Tax Matters could impact the Company's Results of Operations and Financial Condition: The company is subject to income taxes in both the United States and numerous foreign jurisdictions. IBM's provision for income taxes and cash tax liability in the future could be adversely affected by numerous factors including, but not limited to, income before taxes being lower than anticipated in countries with lower statutory tax rates and higher than anticipated in countries with higher statutory tax rates, changes in the valuation of deferred tax assets and liabilities, and changes in tax laws, regulations, accounting principles or interpretations thereof, which could adversely impact the company's results of operations and financial condition in future periods. In addition, IBM is subject to the continuous examination of its income tax returns by the United States Internal Revenue Service and other tax authorities. The company regularly assesses the likelihood of adverse outcomes resulting from these examinations to determine the adequacy of its provision for income taxes. There can be no assurance that the outcomes from these continuous examinations will not have an adverse effect on the company's provision for income taxes and cash tax liability.

The Company's Results of Operations and Financial Condition could be negatively impacted by its U.S. and non-U.S. Pension Plans: Adverse equity market conditions and volatility in the credit markets may have an unfavorable impact on the value of the company's pension trust assets and its future estimated pension liabilities. As a result, the company's financial results in any period could be negatively impacted. In addition, in a period of an extended financial market downturn, the company could be required to provide incremental pension plan funding with resulting liquidity risk which could negatively impact the company's financial flexibility. Further, the company's results of operations and financial results could be negatively impacted by premiums for mandatory pension insolvency insurance coverage outside the U.S. Premium increases can be significant due to the level of insolvencies of unrelated companies in the country at issue. Currently, Canada, Germany, Luxembourg and the United Kingdom require that these premiums be paid directly by the company and not out of plan assets,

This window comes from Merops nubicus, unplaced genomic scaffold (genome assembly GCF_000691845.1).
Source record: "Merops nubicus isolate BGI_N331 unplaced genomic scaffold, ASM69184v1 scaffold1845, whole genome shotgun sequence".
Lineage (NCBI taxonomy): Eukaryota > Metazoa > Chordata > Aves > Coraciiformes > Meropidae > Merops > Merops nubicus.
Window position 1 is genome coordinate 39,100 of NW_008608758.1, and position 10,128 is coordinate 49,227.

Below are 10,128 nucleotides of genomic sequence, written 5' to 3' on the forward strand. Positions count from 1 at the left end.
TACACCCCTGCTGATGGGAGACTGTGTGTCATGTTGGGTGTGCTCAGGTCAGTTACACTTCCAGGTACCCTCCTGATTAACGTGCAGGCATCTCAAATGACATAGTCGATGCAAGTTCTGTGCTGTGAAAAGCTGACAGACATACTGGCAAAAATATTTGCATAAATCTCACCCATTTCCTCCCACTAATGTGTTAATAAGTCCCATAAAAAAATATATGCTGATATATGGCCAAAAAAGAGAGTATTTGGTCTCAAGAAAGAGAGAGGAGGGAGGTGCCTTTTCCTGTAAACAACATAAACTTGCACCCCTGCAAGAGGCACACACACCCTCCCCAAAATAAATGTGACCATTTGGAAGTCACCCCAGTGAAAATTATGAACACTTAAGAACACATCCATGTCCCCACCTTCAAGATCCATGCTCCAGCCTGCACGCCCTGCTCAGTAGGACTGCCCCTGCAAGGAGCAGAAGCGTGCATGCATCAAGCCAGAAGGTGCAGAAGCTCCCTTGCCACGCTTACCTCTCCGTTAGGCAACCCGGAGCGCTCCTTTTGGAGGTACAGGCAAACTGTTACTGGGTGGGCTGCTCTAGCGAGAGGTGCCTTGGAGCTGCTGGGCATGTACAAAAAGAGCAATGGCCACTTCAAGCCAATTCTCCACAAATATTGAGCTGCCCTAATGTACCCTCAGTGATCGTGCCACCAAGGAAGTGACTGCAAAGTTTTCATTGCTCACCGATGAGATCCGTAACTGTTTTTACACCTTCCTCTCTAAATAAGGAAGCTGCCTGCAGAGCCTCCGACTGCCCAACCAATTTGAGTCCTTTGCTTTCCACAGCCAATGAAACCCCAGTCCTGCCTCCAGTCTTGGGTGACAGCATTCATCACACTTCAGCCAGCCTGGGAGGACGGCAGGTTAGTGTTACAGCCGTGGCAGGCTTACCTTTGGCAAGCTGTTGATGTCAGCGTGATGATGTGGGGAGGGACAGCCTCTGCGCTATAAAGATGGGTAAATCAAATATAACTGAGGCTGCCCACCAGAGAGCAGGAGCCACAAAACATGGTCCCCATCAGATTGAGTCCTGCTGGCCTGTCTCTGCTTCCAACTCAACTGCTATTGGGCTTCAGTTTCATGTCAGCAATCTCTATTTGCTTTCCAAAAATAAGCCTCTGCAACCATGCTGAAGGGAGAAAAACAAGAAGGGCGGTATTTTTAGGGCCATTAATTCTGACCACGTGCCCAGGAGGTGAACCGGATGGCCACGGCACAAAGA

which could negatively impact the company's earnings. IBM's 2009 Annual Report to Stockholders includes information about potential impacts from pension funding and the use of certain assumptions regarding pension matters.

Ineffective Internal Controls could impact the Company's Business and Operating Results: The company's internal control over financial reporting may not prevent or detect misstatements because of its inherent limitations, including the possibility of human error, the circumvention or overriding of controls, or fraud. Even effective internal controls can provide only reasonable assurance with respect to the preparation and fair presentation of financial statements. If the company fails to maintain the adequacy of its internal controls, including any failure to implement required new or improved controls, or if the company experiences difficulties in their implementation, the company's business and operating results could be harmed and the company could fail to meet its financial reporting obligations.

The Company's Use of Accounting Estimates involves Judgment and could impact the Company's Financial Results: The company's most critical accounting estimates are described in the Management Discussion in IBM's 2009 Annual Report to Stockholders, under "Critical Accounting Estimates." In addition, as discussed in note O, "Contingencies and Commitments," in IBM's 2009 Annual Report to Stockholders, the company makes certain estimates including decisions related to legal proceedings and reserves. Because by definition these estimates and assumptions involve the use of judgment, actual financial results may differ.

The Company Depends on Skilled Personnel and could be impacted by the loss of Critical Skills: Much of the future success of the company depends on the continued service, availability and integrity of skilled personnel, including technical, marketing and staff resources. Experienced personnel in the information technology industry are in high demand, and competition for their talents is intense. Changing demographics and labor work force trends may result in a loss of knowledge and skills as experienced workers leave the company. In addition, as global opportunities and industry demand shifts, realignment and scaling of skilled resources may not be sufficiently rapid. Further, many of IBM's key personnel receive a total compensation package that includes equity awards. New regulations, volatility in the stock market and other factors could diminish the company's use, and the value, of the company's equity awards, putting the company at a competitive disadvantage or forcing the company to use more cash compensation.